[12] Although sometimes framed in terms of whether the district court abused its discretion, see, e.g., Goya Foods, Inc. v. Tropicana Products, Inc., 846 F.2d 848, 854 (2d Cir. 1988) (district court “applied an incorrect legal standard and thereby exceeded [its] discretion”), the standard of review is essentially de novo. “[W]e examine the factors upon which the existence of the doctrine rests to determine whether deferral is appropriate.” General Electric Co. v. MV Nedlloyd, 817 F.2d 1022, 1026 (2d Cir. 1987), cert. denied, 484 U.S. 1011, 108 S.Ct. 710, 98 L.Ed.2d 661 (1988); see also American Trucking Associations v. ICC, 682 F.2d 487, 492 (5th Cir. 1982) (“[W]e carefully examine the question presented to us to determine whether the rationale underlying primary jurisdiction applies and whether further determination by the agency will illuminate those issues before us.”)

[13] The doctrine of primary jurisdiction allows a federal court to refer a matter extending

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beyond the “conventional experiences of judges” or “falling within the realm of administrative discretion” to an administrative agency with more specialized experience, expertise, and insight. Far East Conference v. United States, 342 U.S. 570, 574, 72 S.Ct. 492, 494, 96 L.Ed. 576 (1952). Specifically, courts apply primary jurisdiction to cases involving technical and intricate questions of fact and policy that Congress has assigned to a specific agency. Goya, 846 F.2d at 851.

[14] No fixed formula has been established for determining whether an agency has primary jurisdiction. United States v. Western Pacific Railroad Co., 352 U.S. 59, 65, 77 S.Ct. 161, 165-66, 1 L.Ed.2d 126 (1956). However, the four factors identified by the district court have generally been the focus of the analysis See Nader v. Allegheny Airlines Inc., 426 U.S. 290, 304, 96 S.Ct. 1978, 1987, 48 L.Ed.2d 643 (1976); Far East Conference,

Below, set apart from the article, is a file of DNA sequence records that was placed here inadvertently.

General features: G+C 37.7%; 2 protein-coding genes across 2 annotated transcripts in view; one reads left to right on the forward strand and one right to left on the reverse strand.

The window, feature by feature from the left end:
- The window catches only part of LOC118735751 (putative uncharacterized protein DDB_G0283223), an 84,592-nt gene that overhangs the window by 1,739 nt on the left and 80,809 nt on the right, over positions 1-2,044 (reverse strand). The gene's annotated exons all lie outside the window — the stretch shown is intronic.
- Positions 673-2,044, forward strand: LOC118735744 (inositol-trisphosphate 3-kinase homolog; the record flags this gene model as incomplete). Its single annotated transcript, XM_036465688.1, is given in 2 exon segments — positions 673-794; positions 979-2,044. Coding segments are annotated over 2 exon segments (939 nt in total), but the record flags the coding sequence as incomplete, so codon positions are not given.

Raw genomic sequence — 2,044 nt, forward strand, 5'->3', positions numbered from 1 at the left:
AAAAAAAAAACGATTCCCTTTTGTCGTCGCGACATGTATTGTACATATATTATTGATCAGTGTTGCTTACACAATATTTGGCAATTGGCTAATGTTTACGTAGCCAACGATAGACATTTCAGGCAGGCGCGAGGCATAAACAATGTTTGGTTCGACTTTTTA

342 U.S. at 574, 72 S.Ct. at 494; MCI Communications Corp. v. AT T, 496 F.2d 214, 223 (3d Cir. 1974); NCA v. AT T, 813 F. Supp. at 263; RCA Global Communications, Inc. v. Western Union Telegraph Co., 521 F. Supp. 998, 1006 (S.D.N.Y. 1981). The court must also balance the advantages of applying the doctrine against the potential costs resulting from complications and delay in the administrative proceedings. Ricci v. Chicago Mercantile Exchange, 409 U.S. 289, 321, 93 S.Ct. 573, 590, 34 L.Ed.2d 525 (1973).

[15] We disagree with the district court’s analysis. In our view, (a) there are no technical or policy issues presented that require agency expertise; (b) there is no risk of inconsistent interpretations; and (c) the fair administration of justice weighs substantially against referral.

[16] A. No Technical or Policy Issues are Present.
[17] This record does not present any issues involving intricate interpretations or applications of tariffs that might need the FCC’s technical or policy expertise. Primary jurisdiction does not extend to a legal question that “is within the conventional competence of the courts, and the judgment of a technically expert body is not likely to be helpful in the application of these standards to the facts of the particular case.” Goya, 846 F.2d at 848 (internal quotes omitted). This Court has held that primary jurisdiction does not apply to cases involving the enforcement of a tariff, as opposed to a challenge to the reasonableness of a tariff. See C.A.B. v. Aeromatic Travel Corp., 489 F.2d 251, 253 (2d Cir. 1973); see also Danna v. Air France, 463 F.2d 407, 410 (2d Cir. 1972). Statutory reasonableness of a tariff should, of course, be reviewed by an agency because it is an “abstract quality represented by an area rather than a pinpoint.” Danna, 463 F.2d at 410.

[18] This case, however, does not involve the statutory reasonableness of the tariff or other abstract concepts. Instead, it focuses on a threshold question: whether at the time NCA applied, it qualified for Contract Tariff No. 54. That, in turn, depends on a rather simple factual question: whether NCA had timely paid its bills. This issue could easily be resolved by a district court in a reasonable amount of time. It does not require the FCC’s policy expertise, or its specialized knowledge, and it is within the district court’s experience. See Nader,
426 U.S. at 304-06, 96 S.Ct. at 1987-88.

[19] In its legal arguments AT T vaguely refers to issues that are “delicate” and “complex” and that present “a strong likelihood of inconsistency of interpretation and enforcement.” However, it never creates any specific issues because AT T never filed an answer to the complaint. To determine what issues are in an action, we look to the pleadings and the motion papers. Before us are the complaint and a notice of motion to refer the case to the FCC. AT T filed no answer; the original motion was supported only by a memorandum of law; and there was no supporting affidavit. The complaint asserts that NCA timely applied for Contract Tariff No. 54, that it had no history of late payment with AT T for the previous year, and that at the time of its application it was current on its payment to AT T for other tariffed services.

[20] AT T does support in its brief to this court that there are issues as to “[h]ow NCA